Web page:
Living in Scotland for three years, I came to understand the Celts’ passion for building stone circles. The dramatic changes in light through the wheeling circle of the year were worthy of marking with awe, respect, relief, and celebration.

Working full-time as a gardener, the seasonal changes deeply affected me. In December the rising sun crested a distant moor around 9:30 a.m., and tumbled into the Moray Firth by 3:30 p.m.

I cleaned my shovel and garden fork in the deepening twilight, and retreated indoors as full darkness descended by 4:00 p.m.

On winter evenings, I sat in my second-floor bedroom, in what was once a fashionable 19th century hotel, sipping herb tea and watching the winter constellations slowly wheeling in the sky. In that winter-black velvet studded with living rhinestone stars, I felt I could step out the window into that thickly congealed darkness and walk from star to star, like jumping river rocks in the peat-darkened Highland streams.

On my first winter solstice in Scotland, I awakened to starlit silence and dressed quickly. I joined Marianna Lines, a passionate researcher and guide to Scottish stone circles and other prehistoric sites. Marianna led our group of ten people in a pre-dawn trip to Clava Cairns, a local burial cairn she had discovered that was perfectly aligned with the rising sun on winter solstice morning.

We gathered at the entrance of the cairn. Marianna explained how the ancient Celts had used this burial cairn as an initiation site. For four days before the winter solstice, the initiate would fast inside the burial cairn. On the morning of the solstice, the rising sun would penetrate the entrance tunnel, and ultimately the inner vault, or “womb,” of the cairn. This light would touch the awaiting initiate and fertilize the seed of their spiritual intention, awakening them to new life. After being pierced with the winter solstice sun, the initiate would crawl from the womb, through the vaginal tunnel, and emerge into his or her new life.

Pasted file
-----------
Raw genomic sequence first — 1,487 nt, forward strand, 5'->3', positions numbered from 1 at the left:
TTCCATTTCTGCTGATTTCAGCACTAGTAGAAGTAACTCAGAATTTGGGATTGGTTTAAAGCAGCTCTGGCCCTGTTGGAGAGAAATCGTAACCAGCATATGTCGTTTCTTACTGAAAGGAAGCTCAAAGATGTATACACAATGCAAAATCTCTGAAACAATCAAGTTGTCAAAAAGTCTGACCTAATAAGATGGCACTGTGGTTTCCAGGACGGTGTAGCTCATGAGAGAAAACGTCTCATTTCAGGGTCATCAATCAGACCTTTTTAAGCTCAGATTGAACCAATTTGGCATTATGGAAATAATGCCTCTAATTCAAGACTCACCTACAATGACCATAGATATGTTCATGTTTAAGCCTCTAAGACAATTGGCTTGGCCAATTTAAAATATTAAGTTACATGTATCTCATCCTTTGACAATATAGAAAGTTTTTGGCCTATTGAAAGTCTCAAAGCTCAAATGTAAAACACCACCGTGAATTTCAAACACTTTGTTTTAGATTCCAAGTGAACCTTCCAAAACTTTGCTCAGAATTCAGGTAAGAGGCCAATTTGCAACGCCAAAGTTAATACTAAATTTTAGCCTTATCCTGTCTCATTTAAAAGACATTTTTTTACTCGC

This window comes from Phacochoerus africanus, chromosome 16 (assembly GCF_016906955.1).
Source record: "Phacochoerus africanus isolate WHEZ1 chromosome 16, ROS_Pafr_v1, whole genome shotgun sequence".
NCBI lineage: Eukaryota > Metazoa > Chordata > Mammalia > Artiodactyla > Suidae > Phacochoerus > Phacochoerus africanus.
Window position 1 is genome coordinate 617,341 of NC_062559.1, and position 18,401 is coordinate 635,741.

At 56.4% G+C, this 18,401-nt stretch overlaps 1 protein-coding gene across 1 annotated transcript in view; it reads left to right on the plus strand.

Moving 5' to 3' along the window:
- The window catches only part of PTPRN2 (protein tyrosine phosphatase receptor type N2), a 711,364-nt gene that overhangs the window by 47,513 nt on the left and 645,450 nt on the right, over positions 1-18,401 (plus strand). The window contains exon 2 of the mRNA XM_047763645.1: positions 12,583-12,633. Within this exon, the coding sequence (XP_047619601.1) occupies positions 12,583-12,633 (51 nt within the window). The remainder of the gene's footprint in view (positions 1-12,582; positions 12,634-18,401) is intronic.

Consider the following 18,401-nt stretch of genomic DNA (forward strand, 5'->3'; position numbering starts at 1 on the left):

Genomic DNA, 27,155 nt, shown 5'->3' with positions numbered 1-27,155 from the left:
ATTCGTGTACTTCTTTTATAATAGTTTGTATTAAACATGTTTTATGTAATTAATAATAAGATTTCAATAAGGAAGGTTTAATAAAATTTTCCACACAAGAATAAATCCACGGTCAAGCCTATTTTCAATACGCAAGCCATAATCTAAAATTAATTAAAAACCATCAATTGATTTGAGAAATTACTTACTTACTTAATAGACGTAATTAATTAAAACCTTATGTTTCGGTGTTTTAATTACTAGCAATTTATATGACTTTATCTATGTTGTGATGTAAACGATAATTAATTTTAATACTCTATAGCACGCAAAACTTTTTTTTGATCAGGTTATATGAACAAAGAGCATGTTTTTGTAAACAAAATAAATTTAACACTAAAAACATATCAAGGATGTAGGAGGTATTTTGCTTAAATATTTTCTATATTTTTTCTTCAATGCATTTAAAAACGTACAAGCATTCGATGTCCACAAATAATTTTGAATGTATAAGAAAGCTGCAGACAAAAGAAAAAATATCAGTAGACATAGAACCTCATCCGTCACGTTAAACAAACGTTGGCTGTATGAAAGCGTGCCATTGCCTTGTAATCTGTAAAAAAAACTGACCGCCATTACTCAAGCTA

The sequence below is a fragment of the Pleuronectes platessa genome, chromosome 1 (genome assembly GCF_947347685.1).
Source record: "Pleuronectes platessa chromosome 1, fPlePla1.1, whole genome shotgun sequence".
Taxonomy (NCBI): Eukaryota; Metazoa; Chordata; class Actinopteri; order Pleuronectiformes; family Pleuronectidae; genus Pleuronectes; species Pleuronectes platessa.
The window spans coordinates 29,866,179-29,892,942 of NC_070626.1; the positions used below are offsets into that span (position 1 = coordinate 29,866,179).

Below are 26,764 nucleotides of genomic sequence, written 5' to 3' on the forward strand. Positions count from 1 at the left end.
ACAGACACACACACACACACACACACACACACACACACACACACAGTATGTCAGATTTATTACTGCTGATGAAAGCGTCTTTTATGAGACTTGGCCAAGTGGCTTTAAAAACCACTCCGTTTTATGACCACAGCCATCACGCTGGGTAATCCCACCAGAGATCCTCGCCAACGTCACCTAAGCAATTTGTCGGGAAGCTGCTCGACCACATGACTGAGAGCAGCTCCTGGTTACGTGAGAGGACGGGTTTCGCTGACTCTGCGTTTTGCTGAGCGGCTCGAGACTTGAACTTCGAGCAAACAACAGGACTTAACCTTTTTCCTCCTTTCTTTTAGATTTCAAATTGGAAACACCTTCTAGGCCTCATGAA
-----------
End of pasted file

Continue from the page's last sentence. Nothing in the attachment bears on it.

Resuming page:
These ancient burial sites are domed, stone-lined wombs, with three-foot high “vaginal” tunnels leading into the inner sanctum. The Celts understood death as a doorway into new life. Just as we move through our mother’s womb into new life, so did the Celts choose womb-like structures to birth themselves into new worlds.

     This particular burial cairn was one of very few in Scotland that still had an intact dome (sadly, the rocky dome has since collapsed). We crawled across the frozen mud of the tunnel, into the circular inner vault over 20 feet in diameter. We watched the opening of the tunnel gradually shifting from black to dusky gray.

The light strengthened, but never penetrated the thick cloud cover as an unsheathed ray. Even in my winter coat and boots, I shivered as the cold from the frozen ground seeped through my clothing and penetrated (new word) my skin.

How did the initiates survive four days in this icy dampness?

We sat in silence, each in our own way allowing our previous lives to decay, and welcoming the fertile touch of the sun to seed our new existence.

For the previous year I had been releasing my roles as a student, a professional musician, and a daughter. I was shedding my philosophical and religious training. My dreams encouraged me to discard classical violin training and instead teach myself jazz  – improvising my own life melodies and rhythms rather than playing music discovered by others. I was preparing to compose my own life, my own magnum opus.

Each year I enter into that ritual of death and rebirth. For hours, or sometimes minutes, depending on the demands of the day, I sink into the inky darkness of the burial cairn and allow all that I have previously known to fall away. In that silent moment between in-breath and out-breath, that pivot between life and death, I pause to allow newness to penetrate. I know the moment of dawning light entering my soul has the potency to fertilize new life.

In the darkness, in the silence, I’m listening for the melodious notes that will shape the symphony of
my life.